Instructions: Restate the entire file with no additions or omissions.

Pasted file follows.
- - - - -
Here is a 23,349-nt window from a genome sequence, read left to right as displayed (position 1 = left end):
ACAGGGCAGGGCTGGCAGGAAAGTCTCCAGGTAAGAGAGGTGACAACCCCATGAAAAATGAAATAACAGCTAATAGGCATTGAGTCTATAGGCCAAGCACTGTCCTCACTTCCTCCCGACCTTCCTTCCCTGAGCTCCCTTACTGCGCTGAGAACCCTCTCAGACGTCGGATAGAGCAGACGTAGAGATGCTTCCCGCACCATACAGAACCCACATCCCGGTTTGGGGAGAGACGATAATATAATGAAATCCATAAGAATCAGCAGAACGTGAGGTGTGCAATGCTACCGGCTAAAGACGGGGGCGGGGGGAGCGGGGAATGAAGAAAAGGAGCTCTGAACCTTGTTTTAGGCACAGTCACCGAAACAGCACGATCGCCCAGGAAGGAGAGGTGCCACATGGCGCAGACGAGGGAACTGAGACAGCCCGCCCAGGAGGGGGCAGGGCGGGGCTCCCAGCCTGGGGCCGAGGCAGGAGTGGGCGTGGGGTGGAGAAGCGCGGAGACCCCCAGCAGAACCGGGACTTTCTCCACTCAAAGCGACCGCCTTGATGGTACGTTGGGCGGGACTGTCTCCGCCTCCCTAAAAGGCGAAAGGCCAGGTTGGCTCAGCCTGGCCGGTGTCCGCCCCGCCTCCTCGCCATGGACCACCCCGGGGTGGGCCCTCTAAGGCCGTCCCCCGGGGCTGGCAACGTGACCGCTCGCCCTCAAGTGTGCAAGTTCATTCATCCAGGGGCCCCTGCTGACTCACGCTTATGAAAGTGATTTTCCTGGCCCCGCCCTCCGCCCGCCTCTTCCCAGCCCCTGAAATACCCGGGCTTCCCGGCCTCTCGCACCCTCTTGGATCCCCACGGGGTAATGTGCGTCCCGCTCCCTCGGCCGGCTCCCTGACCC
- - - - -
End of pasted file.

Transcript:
Here is a 23,349-nt window from a genome sequence, read left to right as displayed (position 1 = left end):
ACAGGGCAGGGCTGGCAGGAAAGTCTCCAGGTAAGAGAGGTGACAACCCCATGAAAAATGAAATAACAGCTAATAGGCATTGAGTCTATAGGCCAAGCACTGTCCTCACTTCCTCCCGACCTTCCTTCCCTGAGCTCCCTTACTGCGCTGAGAACCCTCTCAGACGTCGGATAGAGCAGACGTAGAGATGCTTCCCGCACCATACAGAACCCACATCCCGGTTTGGGGAGAGACGATAATATAATGAAATCCATAAGAATCAGCAGAACGTGAGGTGTGCAATGCTACCGGCTAAAGACGGGGGCGGGGGGAGCGGGGAATGAAGAAAAGGAGCTCTGAACCTTGTTTTAGGCACAGTCACCGAAACAGCACGATCGCCCAGGAAGGAGAGGTGCCACATGGCGCAGACGAGGGAACTGAGACAGCCCGCCCAGGAGGGGGCAGGGCGGGGCTCCCAGCCTGGGGCCGAGGCAGGAGTGGGCGTGGGGTGGAGAAGCGCGGAGACCCCCAGCAGAACCGGGACTTTCTCCACTCAAAGCGACCGCCTTGATGGTACGTTGGGCGGGACTGTCTCCGCCTCCCTAAAAGGCGAAAGGCCAGGTTGGCTCAGCCTGGCCGGTGTCCGCCCCGCCTCCTCGCCATGGACCACCCCGGGGTGGGCCCTCTAAGGCCGTCCCCCGGGGCTGGCAACGTGACCGCTCGCCCTCAAGTGTGCAAGTTCATTCATCCAGGGGCCCCTGCTGACTCACGCTTATGAAAGTGATTTTCCTGGCCCCGCCCTCCGCCCGCCTCTTCCCAGCCCCTGAAATACCCGGGCTTCCCGGCCTCTCGCACCCTCTTGGATCCCCACGGGGTAATGTGCGTCCCGCTCCCTCGGCCGGCTCCCTGACCC